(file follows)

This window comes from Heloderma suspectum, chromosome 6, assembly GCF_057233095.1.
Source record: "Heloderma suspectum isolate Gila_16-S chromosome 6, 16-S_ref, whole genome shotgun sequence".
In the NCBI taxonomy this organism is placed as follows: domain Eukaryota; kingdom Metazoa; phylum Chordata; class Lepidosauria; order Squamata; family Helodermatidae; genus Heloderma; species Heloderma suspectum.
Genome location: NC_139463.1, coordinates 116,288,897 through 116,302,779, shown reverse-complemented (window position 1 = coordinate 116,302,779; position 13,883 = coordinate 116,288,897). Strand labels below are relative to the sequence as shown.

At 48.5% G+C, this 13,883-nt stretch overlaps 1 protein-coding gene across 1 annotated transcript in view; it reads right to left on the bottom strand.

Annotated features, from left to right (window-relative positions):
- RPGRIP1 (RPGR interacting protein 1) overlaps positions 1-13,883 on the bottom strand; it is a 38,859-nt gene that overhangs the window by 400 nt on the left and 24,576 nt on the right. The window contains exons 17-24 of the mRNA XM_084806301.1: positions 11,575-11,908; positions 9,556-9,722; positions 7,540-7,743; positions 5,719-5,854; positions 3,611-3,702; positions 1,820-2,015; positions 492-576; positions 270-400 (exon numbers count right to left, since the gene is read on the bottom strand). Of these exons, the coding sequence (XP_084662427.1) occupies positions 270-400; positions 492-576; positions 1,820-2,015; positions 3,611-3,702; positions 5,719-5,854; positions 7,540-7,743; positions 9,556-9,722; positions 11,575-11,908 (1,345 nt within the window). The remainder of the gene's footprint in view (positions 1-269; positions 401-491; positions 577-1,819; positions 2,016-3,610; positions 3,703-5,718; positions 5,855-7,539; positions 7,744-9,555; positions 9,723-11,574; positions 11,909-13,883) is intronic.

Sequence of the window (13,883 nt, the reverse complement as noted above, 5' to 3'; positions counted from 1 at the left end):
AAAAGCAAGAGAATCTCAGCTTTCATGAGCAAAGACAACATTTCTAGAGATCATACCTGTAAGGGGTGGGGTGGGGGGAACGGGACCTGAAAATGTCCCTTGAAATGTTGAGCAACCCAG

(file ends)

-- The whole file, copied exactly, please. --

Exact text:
This window comes from Heloderma suspectum, chromosome 6, assembly GCF_057233095.1.
Source record: "Heloderma suspectum isolate Gila_16-S chromosome 6, 16-S_ref, whole genome shotgun sequence".
In the NCBI taxonomy this organism is placed as follows: domain Eukaryota; kingdom Metazoa; phylum Chordata; class Lepidosauria; order Squamata; family Helodermatidae; genus Heloderma; species Heloderma suspectum.
Genome location: NC_139463.1, coordinates 116,288,897 through 116,302,779, shown reverse-complemented (window position 1 = coordinate 116,302,779; position 13,883 = coordinate 116,288,897). Strand labels below are relative to the sequence as shown.

At 48.5% G+C, this 13,883-nt stretch overlaps 1 protein-coding gene across 1 annotated transcript in view; it reads right to left on the bottom strand.

Annotated features, from left to right (window-relative positions):
- RPGRIP1 (RPGR interacting protein 1) overlaps positions 1-13,883 on the bottom strand; it is a 38,859-nt gene that overhangs the window by 400 nt on the left and 24,576 nt on the right. The window contains exons 17-24 of the mRNA XM_084806301.1: positions 11,575-11,908; positions 9,556-9,722; positions 7,540-7,743; positions 5,719-5,854; positions 3,611-3,702; positions 1,820-2,015; positions 492-576; positions 270-400 (exon numbers count right to left, since the gene is read on the bottom strand). Of these exons, the coding sequence (XP_084662427.1) occupies positions 270-400; positions 492-576; positions 1,820-2,015; positions 3,611-3,702; positions 5,719-5,854; positions 7,540-7,743; positions 9,556-9,722; positions 11,575-11,908 (1,345 nt within the window). The remainder of the gene's footprint in view (positions 1-269; positions 401-491; positions 577-1,819; positions 2,016-3,610; positions 3,703-5,718; positions 5,855-7,539; positions 7,744-9,555; positions 9,723-11,574; positions 11,909-13,883) is intronic.

Sequence of the window (13,883 nt, the reverse complement as noted above, 5' to 3'; positions counted from 1 at the left end):
AAAAGCAAGAGAATCTCAGCTTTCATGAGCAAAGACAACATTTCTAGAGATCATACCTGTAAGGGGTGGGGTGGGGGGAACGGGACCTGAAAATGTCCCTTGAAATGTTGAGCAACCCAG